I can remember them engaging in this pursuit over what must have been a few riding seasons, with no real complaint from the neighbors! I think the general consensus was that they weren’t really hurting anybody, they were otherwise staying out of trouble, and maybe something good would come of it. By today’s standards, such a collective neighborhood rationale—and mind you, this was NOT a rural neighborhood by any means; it was a fairly tightly populated subdivision—would be very unlikely, to say the least.

Danny_LaPorte2--Courtesy www.motorcyclemuseum.org

But happen, it did; and a great deal of “good” did “come out of it”. One of the two lads, by the name of Dan LaPorte, went on to become only the second  U.S. Citizen to take an FIM World Motocross Title (missing being the first by a mere weeks), in 1982. The previous year, he was a key member in the U.S.’s first-ever winning Trophee des Nations team. The year before that, he won the AMA 500cc Motocross Title.

That’s the kind of stuff that can be accomplished when a “sense of community” exists (not to mention prodigious talent). It, no doubt inspired what subsequently became an onslaught of similar Motocross talent out of the U. S. —and it sure inspired me to pursue excellence in my field.

More stories have been and are coming to mind, as I continue to impress the “Wayback Machine” into service. Perhaps I’ll relate more in the future, as time and space allow.

Phil ran a successful independent repair shop on the West Coast for close to 20 years, working over a decade before that at both dealer and independent repair shops. He is presently semi-retired from the business of auto repair, but still keeps his hand in things as a consultant and in his personal garage.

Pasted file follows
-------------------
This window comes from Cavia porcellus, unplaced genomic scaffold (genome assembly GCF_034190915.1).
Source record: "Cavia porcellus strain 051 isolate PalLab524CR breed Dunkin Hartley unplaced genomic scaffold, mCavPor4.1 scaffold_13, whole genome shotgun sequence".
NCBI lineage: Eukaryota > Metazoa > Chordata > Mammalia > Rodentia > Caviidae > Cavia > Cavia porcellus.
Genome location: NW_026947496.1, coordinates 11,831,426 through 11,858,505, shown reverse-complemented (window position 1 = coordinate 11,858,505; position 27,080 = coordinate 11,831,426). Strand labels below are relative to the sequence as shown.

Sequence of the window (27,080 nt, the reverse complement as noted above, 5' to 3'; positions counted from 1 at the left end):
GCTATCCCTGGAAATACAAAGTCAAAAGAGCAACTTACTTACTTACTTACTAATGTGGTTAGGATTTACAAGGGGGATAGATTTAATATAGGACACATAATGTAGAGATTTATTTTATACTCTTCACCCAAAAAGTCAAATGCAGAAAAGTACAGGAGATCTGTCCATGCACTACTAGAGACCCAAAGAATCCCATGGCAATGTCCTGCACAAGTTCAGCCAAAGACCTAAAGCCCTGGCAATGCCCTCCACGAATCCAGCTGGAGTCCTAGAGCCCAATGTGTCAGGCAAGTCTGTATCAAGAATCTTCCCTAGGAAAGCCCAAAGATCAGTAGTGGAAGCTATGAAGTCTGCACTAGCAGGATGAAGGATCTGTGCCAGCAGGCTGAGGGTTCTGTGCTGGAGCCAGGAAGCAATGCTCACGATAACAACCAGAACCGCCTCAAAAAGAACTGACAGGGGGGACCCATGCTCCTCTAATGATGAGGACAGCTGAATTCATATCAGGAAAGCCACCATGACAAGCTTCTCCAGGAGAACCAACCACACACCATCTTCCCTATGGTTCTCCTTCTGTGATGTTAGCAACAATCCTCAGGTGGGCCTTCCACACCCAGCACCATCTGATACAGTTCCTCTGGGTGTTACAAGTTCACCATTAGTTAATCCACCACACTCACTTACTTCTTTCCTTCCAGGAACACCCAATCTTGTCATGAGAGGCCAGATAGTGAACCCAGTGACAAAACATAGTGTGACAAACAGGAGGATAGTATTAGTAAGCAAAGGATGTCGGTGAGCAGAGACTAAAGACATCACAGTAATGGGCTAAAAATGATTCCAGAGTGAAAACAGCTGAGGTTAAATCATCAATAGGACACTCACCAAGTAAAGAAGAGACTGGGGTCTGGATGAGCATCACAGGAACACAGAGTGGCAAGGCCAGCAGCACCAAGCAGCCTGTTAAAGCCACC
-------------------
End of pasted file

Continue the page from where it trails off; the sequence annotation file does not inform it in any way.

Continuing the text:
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3 Comments on “Memoirs Of An Independent Repair Shop Owner: “TRAINING WHEELS”—or How Motor Sport Influenced My Formative Years—Part Three...”


  • avatar
    olddavid

    The tolerance came from our parents, who saw firsthand the sadness and hopelessness of the depression. They were relieved to hear the sounds – even at 120+ db – of prosperity and happiness. I may be looking at my childhood through rose-colored glasses, but even the old people of the 1960′s encouraged us to ride our bikes in their fields. We haven’t honored them very well or learned much from them, have we? Too bad.

  • avatar
    -Nate

    Thank you Mr. Coconis ;

    I can’t quite see how a ShovelHead Harley was ‘ old ‘ in the early 1970′s but I digress .

    You’re correct , Los Angeles was a *very* different place back then , I arrived in the Summer of 1969 and knew I’d found my Home .

    It really was different and exciting ! I’ve always been more of a ‘ Cruiser ‘ typ and so rode an Ex L.A.P.D. PanHead FL Harley but many of my Work Mates and Buddies were die hard Moto Racers , we’d go out to El Mirage Dry Lake on the weekends (believe me , it was *VERY* different then) to practice and generally mess around in the then wide open Desert , no fences , no Cops , Rangers , @$$holes etc.

    -Nate

  • avatar
    Jeff Weimer

    FTR; that past television series sourced it’s name from the same place, for the same reason – it ostensibly took place during that ad campaign.